30 October 2016

Remedies and conseqeunces when changing a Dutch contract

Category: Contract law

Three different types of remedies can be distinguished in cases unexpected circumstances which justify an intervention; the contract may be renegotiated, adjusted or terminated. The most common remedy for the change of circumstances is the termination of the contract. This is an all-or-nothing remedy. Priority issue between these remedies is left to the courts’ discretion. In such cases, the courts shall provide adjustment of the contract and only if an adjustment is in concreto not appropriate, the contract should be terminated.

How to change a disappointing contract under Dutch law?

The legal consequences (remedies) when changing a contract in favour of the disadvantaged party are as follows:

  1. invitation to renegotiate, regarding the possible means in order to find a compromising solution against the suddenly changed circumstances,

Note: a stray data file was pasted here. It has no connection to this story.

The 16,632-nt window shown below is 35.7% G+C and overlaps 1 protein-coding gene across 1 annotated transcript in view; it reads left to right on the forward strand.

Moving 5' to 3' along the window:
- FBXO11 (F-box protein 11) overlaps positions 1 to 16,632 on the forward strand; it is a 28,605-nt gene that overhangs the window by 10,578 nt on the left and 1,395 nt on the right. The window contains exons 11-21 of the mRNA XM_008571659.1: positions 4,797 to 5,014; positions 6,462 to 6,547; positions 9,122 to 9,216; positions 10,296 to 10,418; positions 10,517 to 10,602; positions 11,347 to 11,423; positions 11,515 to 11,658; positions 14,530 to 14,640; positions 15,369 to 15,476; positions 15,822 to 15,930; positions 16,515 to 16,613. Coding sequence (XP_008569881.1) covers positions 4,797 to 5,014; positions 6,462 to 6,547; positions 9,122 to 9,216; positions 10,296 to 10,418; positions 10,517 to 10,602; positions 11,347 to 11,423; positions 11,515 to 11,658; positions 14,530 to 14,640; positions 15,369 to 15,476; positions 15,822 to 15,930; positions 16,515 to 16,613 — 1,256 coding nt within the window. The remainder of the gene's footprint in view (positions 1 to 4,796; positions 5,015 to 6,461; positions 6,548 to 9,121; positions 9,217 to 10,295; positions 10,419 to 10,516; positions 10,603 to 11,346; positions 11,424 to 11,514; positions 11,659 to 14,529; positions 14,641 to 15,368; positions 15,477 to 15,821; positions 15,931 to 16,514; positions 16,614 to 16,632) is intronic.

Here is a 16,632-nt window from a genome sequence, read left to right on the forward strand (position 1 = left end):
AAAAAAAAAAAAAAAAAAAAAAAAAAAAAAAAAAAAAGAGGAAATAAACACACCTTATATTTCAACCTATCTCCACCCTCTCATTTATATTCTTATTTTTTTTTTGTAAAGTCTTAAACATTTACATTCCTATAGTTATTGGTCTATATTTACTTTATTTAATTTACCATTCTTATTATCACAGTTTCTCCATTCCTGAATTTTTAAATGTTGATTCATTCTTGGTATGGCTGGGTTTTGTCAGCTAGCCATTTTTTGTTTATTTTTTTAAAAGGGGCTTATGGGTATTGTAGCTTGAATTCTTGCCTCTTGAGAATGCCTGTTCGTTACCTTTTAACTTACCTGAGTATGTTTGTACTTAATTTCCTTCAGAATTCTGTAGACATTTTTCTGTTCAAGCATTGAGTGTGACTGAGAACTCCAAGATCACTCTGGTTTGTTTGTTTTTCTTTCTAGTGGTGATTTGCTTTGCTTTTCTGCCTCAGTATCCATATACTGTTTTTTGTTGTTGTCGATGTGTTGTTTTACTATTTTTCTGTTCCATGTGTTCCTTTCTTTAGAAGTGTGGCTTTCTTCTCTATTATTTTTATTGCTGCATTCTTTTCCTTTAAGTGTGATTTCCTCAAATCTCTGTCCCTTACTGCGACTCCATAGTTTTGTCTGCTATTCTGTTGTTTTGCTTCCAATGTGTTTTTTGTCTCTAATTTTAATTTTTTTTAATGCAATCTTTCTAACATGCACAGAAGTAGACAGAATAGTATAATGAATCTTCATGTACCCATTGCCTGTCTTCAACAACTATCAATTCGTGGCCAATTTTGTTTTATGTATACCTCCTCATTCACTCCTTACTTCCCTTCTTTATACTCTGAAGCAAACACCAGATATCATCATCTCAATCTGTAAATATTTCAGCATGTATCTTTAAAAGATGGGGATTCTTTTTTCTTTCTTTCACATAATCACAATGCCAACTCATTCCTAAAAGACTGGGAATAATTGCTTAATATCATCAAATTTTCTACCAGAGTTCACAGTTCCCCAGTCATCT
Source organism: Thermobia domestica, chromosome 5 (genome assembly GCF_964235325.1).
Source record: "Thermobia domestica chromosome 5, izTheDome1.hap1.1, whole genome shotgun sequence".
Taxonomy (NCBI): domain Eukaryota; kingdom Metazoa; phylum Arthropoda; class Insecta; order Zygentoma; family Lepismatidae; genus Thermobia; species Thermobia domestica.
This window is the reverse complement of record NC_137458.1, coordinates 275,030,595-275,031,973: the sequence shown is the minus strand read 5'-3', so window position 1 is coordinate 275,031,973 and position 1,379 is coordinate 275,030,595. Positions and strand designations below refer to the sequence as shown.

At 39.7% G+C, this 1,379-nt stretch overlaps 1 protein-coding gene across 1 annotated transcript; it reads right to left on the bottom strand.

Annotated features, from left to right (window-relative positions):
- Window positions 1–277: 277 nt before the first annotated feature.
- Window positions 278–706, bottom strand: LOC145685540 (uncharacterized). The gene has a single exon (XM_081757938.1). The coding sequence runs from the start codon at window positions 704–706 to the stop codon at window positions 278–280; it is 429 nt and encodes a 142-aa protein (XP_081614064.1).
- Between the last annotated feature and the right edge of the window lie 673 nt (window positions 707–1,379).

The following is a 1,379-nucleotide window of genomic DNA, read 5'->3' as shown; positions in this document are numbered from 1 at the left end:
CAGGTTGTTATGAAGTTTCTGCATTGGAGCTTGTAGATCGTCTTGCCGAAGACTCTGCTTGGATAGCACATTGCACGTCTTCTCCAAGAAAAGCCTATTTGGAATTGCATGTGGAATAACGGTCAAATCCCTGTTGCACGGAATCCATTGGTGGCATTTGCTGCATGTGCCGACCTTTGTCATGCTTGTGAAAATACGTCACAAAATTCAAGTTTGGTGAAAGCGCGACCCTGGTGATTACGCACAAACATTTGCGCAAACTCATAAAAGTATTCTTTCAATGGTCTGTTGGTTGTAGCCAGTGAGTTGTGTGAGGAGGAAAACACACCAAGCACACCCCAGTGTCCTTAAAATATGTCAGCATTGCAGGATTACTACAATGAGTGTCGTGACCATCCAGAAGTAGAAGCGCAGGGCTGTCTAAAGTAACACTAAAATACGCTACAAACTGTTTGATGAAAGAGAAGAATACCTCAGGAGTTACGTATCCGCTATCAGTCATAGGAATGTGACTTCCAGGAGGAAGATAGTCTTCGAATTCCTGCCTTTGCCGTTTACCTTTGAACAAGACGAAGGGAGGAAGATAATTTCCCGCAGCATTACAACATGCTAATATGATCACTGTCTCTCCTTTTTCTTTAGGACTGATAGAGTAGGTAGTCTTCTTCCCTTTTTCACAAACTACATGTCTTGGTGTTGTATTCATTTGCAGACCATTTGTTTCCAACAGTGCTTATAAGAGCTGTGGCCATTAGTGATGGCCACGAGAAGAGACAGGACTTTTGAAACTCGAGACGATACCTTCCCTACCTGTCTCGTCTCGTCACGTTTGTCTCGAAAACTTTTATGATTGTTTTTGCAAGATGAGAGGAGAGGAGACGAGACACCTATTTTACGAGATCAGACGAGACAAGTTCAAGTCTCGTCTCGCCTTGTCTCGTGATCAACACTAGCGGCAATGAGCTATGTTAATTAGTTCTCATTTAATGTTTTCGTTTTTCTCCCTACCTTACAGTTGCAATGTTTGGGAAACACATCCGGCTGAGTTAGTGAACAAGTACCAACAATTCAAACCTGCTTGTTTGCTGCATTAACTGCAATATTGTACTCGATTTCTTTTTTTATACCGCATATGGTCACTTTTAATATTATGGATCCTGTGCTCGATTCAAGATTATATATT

2. adjustment of the contract according to the unexpectedly changed circumstances or;
  3. the termination of the contract, as an ultimate remedy, probably combined with a compensation of equity for sacrifice in favour of the party who endures the termination of the contract. From the other perspective; the party who is released from the binding force of the contract has to compensate his relief.

Renegotiation is the most efficient remedy for the change of circumstances under a Dutch contract since it enables the parties to find a mutual resolution. Renegotiation is not an all-or-nothing remedy like the termination of the contract since it provides the parties with the full discretion of reallocating the risk and regenerating the contractual balance.

Duty to renegotiate Dutch Contract?

The duty to renegotiate under Dutch law is based on the principle of good faith as well as on the principle of loyalty or fairness. A faithful partner has to take all efforts to settle the dispute fairly. A Dutch business lawyer can also ask the Court for an injunction to order the other party to renegotiate in good faith. Violation of the duty to renegotiate in good faith will not lead to compensation, but to the loss of the right to adjust and terminate the contract. The ideal remedy specified for the change of circumstances is indeed the adjustment of the contractual balance. If renegotiation does not lead to the preferred change of the Dutch Contract, a request can be filed with the Dutch Court to modify the contract.